HOPEWELL – Much of the work done by small nonprofits occurs behind the scenes, but at the John Randolph Foundation’s 41st Semi-Annual Grant Awards Ceremony held Jan. 19, those labors took center stage.
With 27 organizations applying for grant assistance in this cycle, the foundation celebrated what Grant Committee chairwoman Linda Ault called “an awesome response that we fully embrace.”
In total, the John Randolph Foundation handed out almost $400,000 in grants to 17 organizations. Funds went not only to well-established community groups such as the American Red Cross, but also to younger organizations such as Southside Transformation Opportunities for Residents and Youth (STORY).
Quoting former president John F. Kennedy statement that philanthropy is “truly a jewel of an American tradition,” John Randolph Foundation Director of Programs Kevin S. Foster asked the audience of dozens of community members and elected officials, “Where would our community be without giving?”
Certainly, the 17 grant recipients present would have been a little less flush. Among them, the largest grants went to Friends of the Lower Appomattox River ($50,000), Prince George County Parks and Recreation ($46,912) and Greater Richmond Fit4Kids ($45,000).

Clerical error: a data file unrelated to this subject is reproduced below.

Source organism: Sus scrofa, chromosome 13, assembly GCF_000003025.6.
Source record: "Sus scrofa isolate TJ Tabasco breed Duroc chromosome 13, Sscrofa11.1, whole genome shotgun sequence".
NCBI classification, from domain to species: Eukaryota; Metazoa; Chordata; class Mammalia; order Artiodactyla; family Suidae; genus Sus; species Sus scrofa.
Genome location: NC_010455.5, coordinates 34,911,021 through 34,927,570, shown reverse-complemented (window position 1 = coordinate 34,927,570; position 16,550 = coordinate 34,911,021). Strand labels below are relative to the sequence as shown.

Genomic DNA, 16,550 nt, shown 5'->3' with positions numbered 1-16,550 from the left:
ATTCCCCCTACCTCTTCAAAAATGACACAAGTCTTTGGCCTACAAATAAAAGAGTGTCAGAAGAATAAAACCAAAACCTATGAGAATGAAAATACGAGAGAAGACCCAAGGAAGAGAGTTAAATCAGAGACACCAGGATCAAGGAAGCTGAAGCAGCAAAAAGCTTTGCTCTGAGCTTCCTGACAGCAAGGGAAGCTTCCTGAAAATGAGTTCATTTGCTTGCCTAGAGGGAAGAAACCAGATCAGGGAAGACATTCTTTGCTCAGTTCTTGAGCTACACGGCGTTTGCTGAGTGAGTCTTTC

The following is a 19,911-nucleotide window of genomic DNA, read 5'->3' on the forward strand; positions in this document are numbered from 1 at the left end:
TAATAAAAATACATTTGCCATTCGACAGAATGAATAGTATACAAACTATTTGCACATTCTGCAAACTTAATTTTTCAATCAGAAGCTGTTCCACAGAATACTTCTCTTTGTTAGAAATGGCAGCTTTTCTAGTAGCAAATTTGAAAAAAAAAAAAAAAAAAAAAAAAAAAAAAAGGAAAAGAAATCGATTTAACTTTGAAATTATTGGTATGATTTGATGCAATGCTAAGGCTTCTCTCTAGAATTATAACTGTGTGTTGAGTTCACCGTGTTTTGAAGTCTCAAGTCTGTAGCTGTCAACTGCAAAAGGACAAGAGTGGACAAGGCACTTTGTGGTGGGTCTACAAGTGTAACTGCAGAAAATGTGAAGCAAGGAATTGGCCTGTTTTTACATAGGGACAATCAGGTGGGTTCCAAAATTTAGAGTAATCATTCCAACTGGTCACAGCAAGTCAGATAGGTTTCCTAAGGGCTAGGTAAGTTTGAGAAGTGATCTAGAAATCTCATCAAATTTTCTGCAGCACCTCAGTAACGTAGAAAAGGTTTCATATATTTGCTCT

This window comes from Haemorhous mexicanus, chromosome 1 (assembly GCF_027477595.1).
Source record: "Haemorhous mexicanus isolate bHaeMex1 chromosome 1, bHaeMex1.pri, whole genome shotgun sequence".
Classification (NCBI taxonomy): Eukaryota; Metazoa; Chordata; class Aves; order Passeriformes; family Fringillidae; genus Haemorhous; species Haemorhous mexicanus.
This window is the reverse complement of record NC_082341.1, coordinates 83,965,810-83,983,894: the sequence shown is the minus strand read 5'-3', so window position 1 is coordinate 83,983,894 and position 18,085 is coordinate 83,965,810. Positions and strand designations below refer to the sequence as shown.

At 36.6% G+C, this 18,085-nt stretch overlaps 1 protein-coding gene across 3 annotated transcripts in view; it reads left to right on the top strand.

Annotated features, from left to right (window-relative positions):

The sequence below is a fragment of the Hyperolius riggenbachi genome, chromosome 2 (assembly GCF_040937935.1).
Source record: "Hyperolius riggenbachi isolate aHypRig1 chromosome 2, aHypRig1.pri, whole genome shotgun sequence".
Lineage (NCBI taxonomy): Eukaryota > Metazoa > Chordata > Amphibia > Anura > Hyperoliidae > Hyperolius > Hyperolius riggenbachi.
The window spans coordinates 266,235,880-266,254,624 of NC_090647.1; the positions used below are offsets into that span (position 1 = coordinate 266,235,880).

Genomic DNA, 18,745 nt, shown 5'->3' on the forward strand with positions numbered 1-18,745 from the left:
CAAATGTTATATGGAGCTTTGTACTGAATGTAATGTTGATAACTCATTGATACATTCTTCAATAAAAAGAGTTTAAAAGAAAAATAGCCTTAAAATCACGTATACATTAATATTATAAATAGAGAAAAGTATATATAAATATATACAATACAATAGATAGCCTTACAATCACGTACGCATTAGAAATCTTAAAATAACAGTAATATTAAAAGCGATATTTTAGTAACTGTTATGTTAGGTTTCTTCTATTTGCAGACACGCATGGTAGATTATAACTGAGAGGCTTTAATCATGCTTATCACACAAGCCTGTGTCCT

Emphasizing the John Randolph Foundation’s focus on health and education, 69.5 percent of the total $391,074 in grant awards went toward health programs, 19.2 percent went toward educational programs and 11.3 percent went toward quality of life initiatives.
Two programs – the National Alliance on Mental Illness of Central Virginia and Smart Beginnings Southeast – were spotlighted during the ceremony.
“People living with mental illness need services, and they often aren’t available,” said past organization president Kathy Harkey. To fill that gap, NAMI-CVA works to provide support and information to individuals with mental illness and their families, advocate for the rights and care of those suffering from mental illness, reduce the stigma associated with such illness through public education and advance research of and resources related to mental illness.
“We hope that working together and bringing all those systems together will result in ready children,” said executive director Alison Noble.
The John Randolph Foundation was founded in 1991 as a supporting organization to the then-nonprofit John Randolph Medical Center. In 1995, after the sale of the hospital to the private Columbia/HCA corporation, the foundation became a standalone nonprofit with a $25 million endowment. Since then, it has given over $16 million in grants to organizations within the Tri-Cities area.
Sarah Vogelsong may be reached at firstname.lastname@example.org or 804-722-5154.